The United States currently relies heavily on the fossil fuels of coal, oil, and natural gas for its energy. Fossil fuels are nonrenewable, meaning they draw on finite resources that will eventually dwindle, becoming too expensive or too environmentally damaging to retrieve.
How does Community Spec support renewable energy?
Over 50 billion dollars in grants and tax incentives are available to the renewable energy and efficiency industries in the United States, according to the 2009 Renewable Energy Finance Forum Wall Street.
To better the environment, Community Spec, LLC is committed to researching these fundraising opportunities.
Why Renewable Energy?
Renewable energy resources—such as wind and solar energy—are constantly replenished and will never run out.
Seven Types of Renewable Energy
sunlight, or solar energy, can be used directly for heating and lighting homes and other buildings, for generating electricity, and for hot water heating, solar cooling, and a variety of commercial and industrial uses.
the sun’s heat powers the winds, whose energy is captured with wind turbines. Then, the winds and the sun’s heat cause water to evaporate. When this water vapor turns into rain or snow and flows downhill into rivers or streams, its energy can be captured using hydropower.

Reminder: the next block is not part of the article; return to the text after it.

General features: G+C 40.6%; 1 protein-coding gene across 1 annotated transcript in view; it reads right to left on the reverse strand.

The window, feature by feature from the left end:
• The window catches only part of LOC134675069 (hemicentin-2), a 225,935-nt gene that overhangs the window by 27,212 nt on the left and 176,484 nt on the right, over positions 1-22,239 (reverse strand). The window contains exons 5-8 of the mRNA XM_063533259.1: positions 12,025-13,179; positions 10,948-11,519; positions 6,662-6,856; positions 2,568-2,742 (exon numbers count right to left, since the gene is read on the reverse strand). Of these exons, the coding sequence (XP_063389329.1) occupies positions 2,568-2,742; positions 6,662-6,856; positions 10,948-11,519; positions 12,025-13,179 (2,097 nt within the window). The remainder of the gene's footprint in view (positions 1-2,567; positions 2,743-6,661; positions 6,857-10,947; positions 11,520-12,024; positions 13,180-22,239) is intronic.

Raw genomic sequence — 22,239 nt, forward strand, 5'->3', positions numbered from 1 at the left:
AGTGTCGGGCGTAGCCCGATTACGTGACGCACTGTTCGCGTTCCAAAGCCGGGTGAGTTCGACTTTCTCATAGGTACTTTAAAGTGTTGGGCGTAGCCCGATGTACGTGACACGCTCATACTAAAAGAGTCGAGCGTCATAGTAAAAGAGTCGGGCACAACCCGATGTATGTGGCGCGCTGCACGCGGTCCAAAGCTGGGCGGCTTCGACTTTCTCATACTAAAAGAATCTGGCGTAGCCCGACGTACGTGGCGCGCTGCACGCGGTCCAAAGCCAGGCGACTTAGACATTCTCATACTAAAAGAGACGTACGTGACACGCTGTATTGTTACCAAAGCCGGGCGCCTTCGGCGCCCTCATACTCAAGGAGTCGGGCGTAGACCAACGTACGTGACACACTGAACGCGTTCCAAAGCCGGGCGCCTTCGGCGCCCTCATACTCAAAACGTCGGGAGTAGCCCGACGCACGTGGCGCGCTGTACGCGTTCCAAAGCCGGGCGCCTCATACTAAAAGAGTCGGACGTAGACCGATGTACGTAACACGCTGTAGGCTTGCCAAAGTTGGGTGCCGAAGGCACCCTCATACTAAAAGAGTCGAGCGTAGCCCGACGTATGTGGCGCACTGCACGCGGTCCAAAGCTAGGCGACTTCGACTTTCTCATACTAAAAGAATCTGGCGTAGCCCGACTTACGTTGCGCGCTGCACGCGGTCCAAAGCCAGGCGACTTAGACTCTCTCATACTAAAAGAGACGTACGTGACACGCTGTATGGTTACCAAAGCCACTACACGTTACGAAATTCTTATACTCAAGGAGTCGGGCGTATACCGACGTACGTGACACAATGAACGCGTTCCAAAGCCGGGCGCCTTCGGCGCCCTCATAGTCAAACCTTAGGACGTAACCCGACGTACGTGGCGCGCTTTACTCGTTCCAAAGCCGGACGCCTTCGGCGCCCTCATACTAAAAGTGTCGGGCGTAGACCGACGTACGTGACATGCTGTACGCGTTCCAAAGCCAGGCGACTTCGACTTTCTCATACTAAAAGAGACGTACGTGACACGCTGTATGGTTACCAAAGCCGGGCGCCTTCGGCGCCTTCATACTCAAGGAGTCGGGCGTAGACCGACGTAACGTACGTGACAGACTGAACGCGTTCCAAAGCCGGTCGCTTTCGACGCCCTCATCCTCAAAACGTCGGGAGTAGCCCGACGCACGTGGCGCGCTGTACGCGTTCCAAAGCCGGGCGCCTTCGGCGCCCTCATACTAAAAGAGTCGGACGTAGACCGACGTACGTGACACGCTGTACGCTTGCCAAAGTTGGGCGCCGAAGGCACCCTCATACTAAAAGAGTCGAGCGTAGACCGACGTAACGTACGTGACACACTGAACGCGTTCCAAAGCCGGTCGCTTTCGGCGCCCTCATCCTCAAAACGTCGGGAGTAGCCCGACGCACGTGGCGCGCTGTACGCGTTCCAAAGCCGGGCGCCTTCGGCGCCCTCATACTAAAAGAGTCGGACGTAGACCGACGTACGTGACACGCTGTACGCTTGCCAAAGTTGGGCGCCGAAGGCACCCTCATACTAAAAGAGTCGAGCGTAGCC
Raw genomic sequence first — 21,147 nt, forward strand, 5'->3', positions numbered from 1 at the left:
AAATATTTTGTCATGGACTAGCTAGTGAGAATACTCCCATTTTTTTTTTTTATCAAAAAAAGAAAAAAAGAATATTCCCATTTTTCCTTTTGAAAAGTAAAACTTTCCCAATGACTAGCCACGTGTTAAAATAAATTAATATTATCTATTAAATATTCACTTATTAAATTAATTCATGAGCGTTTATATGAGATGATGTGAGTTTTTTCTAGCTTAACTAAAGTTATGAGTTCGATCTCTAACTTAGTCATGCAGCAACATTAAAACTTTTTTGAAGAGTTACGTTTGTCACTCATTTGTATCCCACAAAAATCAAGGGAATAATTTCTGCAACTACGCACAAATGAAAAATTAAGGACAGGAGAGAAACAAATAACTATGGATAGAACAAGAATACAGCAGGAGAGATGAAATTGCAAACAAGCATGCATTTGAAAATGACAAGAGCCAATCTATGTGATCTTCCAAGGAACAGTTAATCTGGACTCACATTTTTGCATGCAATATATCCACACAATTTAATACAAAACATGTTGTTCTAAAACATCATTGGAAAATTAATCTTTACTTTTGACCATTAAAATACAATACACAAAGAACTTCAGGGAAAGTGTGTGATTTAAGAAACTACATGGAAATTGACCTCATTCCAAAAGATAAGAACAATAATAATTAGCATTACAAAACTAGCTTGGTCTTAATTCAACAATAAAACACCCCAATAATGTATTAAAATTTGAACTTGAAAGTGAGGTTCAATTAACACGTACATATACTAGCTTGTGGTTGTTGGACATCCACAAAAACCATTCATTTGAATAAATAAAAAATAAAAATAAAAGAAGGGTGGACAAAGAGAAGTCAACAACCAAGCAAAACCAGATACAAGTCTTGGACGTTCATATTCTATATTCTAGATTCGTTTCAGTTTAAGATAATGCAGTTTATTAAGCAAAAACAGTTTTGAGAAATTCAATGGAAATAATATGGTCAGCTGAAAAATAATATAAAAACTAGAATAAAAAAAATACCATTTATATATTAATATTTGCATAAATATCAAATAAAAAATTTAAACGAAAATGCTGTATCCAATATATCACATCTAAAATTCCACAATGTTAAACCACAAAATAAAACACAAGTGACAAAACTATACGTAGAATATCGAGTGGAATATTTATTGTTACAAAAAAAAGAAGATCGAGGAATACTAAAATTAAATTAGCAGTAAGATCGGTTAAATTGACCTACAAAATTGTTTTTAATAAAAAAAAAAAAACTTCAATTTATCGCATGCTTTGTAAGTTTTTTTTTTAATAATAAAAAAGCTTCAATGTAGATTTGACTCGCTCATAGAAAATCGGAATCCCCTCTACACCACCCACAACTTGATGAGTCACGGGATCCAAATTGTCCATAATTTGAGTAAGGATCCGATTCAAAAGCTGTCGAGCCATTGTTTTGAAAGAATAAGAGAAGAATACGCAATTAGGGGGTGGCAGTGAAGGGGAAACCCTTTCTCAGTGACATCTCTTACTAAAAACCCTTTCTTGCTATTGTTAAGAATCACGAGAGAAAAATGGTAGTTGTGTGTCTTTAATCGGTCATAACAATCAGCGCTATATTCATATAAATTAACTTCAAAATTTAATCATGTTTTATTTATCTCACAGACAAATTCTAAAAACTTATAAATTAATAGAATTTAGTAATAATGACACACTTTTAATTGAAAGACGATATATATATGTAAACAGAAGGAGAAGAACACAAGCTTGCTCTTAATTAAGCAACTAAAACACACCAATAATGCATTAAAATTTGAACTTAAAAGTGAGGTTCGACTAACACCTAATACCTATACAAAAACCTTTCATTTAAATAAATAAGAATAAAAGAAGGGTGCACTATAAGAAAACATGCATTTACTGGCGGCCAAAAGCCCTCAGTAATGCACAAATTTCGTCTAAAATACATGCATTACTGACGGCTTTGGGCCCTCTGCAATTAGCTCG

the organic matter that makes up plants is known as biomass. Biomass can be used to produce electricity, transportation fuels or chemicals.
can be found in many organic compounds, as well as water. It doesn’t occur naturally as a gas. In other words, it’s always combined with other elements, such as with oxygen to make water. Once separated from another element, hydrogen can be burned as a fuel or converted into electricity.
taps the Earth’s internal heat for a variety of uses, including electric power production and the heating and cooling of buildings.
can produce thermal energy from the sun’s heat and mechanical energy from the tides and waves.
flowing water creates energy that can be captured and turned into electricity. This is called hydroelectric power or hydropower.
Note: Information adapted from the National Renewable Energy Laboratory